Yesterday, the QI Elves (who work for the BBC’s QI trivia show) tweeted a fact that sent me on a wonderful little daydream:
What would it be like if I was paid to do nothing but read and no one would ever be around to interrupt? I know book reviewers for major publications have a similar gig, but they’re expected to comment intelligently on what they’ve read. Hermits don’t have to do anything except hang around in a cave or shed or something and can please themselves. If food or money was thrown in along with shelter, I would do very little except read.
The wonderful part of the daydream ended when I realized that part of what I love about the bookish life so much is talking to other bookish people about what they’ve been reading and to recommend books. I’m sure it wouldn’t be long before I came bursting out of the hermitage in order to run someone down and talk them into reading a particularly good book—which defeats the whole purpose of being a professional recluse. Not only that, but I’m not sure how I would a) find out about books I’d like to read and b) get those books.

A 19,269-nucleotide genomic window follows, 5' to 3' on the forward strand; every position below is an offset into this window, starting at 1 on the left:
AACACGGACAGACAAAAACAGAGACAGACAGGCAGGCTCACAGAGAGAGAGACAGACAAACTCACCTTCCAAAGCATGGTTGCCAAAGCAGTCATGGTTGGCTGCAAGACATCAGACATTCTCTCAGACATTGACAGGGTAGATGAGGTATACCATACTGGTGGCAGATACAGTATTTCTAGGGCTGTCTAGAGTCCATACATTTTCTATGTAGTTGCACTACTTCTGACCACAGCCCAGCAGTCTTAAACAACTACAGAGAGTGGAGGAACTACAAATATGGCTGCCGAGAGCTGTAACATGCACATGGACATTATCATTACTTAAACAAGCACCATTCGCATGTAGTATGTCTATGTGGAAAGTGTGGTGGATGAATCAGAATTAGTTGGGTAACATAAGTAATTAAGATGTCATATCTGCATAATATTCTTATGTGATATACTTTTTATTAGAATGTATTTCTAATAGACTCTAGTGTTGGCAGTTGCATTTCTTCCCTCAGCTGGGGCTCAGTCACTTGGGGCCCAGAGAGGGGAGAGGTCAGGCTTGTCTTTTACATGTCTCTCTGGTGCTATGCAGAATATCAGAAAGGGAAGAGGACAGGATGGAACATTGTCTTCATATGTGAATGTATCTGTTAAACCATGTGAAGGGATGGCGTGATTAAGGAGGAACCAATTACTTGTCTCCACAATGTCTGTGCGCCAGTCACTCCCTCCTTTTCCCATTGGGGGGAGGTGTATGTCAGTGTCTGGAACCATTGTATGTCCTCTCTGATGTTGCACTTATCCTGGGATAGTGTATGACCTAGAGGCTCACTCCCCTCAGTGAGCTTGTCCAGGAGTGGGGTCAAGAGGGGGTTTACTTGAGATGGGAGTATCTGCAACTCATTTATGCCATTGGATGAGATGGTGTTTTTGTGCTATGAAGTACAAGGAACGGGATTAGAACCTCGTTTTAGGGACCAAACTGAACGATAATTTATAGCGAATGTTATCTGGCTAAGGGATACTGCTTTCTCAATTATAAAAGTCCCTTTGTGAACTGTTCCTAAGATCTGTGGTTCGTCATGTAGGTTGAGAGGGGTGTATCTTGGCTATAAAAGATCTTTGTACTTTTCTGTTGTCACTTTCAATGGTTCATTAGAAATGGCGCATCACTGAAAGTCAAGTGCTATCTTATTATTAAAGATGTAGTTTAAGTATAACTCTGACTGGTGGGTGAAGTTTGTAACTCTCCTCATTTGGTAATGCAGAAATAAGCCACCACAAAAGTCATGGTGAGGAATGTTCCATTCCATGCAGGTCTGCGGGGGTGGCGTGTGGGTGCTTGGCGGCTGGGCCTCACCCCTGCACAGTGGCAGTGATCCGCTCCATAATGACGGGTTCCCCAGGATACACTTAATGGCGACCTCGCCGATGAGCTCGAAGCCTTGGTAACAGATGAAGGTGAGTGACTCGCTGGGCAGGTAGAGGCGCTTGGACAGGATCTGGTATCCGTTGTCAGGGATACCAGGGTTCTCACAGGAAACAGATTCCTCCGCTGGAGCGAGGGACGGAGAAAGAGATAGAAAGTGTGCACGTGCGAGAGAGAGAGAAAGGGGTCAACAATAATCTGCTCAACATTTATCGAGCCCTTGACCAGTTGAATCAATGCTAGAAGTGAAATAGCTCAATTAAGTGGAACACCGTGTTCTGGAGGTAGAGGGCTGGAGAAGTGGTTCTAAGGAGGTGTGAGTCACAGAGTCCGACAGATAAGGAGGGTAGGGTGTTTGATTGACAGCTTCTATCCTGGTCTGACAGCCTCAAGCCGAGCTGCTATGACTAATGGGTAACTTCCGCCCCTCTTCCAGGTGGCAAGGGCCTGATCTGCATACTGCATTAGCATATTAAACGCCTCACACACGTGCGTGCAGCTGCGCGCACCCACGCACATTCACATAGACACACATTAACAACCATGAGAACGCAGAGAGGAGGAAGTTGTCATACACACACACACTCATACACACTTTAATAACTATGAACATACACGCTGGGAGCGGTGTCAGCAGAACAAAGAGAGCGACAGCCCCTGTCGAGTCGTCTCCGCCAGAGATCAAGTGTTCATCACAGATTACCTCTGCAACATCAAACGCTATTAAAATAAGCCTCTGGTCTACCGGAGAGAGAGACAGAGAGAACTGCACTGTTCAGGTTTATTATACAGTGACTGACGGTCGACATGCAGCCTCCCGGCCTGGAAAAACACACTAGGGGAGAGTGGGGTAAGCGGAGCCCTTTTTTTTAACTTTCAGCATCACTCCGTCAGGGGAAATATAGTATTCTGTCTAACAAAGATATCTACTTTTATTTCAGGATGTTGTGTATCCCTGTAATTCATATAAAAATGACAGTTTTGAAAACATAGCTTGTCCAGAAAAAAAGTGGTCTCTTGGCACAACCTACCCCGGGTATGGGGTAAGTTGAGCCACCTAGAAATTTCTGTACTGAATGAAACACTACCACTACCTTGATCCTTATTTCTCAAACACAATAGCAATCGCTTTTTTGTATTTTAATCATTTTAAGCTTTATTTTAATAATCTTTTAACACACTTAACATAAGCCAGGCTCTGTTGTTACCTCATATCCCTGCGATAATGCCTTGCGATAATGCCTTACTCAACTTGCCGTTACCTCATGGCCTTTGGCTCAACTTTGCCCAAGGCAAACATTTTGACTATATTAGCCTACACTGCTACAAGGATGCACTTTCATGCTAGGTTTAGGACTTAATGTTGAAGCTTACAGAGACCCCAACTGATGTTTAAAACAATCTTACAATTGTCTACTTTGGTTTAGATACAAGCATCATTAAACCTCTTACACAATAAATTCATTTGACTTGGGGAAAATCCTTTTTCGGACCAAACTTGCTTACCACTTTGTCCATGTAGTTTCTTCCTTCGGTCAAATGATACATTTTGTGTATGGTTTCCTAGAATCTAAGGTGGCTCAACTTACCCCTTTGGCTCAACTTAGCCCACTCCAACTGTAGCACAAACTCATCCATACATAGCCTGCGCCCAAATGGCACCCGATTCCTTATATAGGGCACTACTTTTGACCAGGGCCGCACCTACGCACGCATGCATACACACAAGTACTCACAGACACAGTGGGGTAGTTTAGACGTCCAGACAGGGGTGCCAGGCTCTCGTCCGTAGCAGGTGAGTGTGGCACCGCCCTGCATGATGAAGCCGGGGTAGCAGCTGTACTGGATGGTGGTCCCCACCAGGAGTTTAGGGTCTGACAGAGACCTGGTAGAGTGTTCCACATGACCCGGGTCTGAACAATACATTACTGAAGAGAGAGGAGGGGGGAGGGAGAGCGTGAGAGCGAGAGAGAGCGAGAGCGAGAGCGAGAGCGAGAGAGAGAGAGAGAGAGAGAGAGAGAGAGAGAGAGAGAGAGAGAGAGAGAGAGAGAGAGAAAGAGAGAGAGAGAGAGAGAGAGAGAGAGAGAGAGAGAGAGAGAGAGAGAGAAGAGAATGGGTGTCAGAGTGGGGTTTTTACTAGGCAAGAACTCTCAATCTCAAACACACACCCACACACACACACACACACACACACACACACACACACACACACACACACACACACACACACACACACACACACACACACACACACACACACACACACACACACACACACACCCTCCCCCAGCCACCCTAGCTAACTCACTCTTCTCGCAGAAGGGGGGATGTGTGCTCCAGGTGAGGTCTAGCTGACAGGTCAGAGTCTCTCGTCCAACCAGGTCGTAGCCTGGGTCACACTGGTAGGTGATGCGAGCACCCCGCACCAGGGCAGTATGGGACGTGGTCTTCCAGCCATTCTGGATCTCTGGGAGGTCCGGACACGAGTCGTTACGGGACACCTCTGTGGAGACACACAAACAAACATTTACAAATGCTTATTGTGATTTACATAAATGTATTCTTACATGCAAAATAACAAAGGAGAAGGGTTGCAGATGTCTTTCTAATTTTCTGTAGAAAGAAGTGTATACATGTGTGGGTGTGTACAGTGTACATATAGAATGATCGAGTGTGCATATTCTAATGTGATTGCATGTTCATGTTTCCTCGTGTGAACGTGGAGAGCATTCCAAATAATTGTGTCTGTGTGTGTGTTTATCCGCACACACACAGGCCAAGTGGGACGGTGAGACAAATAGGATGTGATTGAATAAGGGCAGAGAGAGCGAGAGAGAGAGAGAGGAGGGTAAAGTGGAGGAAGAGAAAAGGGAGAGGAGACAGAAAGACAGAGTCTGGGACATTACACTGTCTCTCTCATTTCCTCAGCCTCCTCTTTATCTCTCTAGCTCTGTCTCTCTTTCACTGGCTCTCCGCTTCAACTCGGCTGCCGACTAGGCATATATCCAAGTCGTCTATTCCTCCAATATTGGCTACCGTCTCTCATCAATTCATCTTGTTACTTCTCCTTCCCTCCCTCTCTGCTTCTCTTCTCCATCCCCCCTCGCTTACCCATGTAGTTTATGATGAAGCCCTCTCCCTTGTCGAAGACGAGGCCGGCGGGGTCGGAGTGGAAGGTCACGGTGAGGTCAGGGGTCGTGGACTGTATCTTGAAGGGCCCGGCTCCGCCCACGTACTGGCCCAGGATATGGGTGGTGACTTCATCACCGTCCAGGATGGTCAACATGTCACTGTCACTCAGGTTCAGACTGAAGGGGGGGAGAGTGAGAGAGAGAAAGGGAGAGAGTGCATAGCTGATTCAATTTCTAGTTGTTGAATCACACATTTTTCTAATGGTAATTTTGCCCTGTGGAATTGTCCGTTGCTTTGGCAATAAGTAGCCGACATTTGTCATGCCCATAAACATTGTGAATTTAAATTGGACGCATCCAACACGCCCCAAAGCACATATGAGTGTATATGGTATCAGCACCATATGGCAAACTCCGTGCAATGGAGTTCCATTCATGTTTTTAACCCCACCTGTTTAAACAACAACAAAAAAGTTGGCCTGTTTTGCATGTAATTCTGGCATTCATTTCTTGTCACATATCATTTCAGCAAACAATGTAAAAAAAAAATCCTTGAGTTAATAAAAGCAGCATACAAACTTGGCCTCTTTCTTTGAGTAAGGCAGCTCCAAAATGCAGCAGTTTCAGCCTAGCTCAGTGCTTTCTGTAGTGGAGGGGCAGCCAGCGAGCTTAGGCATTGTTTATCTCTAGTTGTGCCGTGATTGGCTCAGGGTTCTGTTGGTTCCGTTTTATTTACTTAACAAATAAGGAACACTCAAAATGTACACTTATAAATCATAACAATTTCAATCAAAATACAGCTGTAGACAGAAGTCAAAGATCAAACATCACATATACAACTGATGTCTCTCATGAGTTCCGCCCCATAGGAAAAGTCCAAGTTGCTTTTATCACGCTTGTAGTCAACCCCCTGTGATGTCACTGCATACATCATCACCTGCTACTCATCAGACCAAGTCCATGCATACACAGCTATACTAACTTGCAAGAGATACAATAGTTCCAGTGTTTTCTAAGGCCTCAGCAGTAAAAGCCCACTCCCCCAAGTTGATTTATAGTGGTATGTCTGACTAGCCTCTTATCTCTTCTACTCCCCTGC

My daydreams never last very long because some practical question always pops into my head and ruins the whole thing.
On reflection, I have the best job I think I could ever have. As an academic librarian who buys all the fiction for my library, I get to scour the trade magazines and comb the bookish internet for new books. I spend a lot of time answering tricky questions and running down sources for people (which is also a lot of fun), but I also get opportunities to just talk books with people. On a really good day, I can send people home with a stack of books. Then, at the end of every work day, I get to go home and spend a few hours reading my latest pick. I might not be a hermit, but I have a lot of the perks—like not having to live in a cave.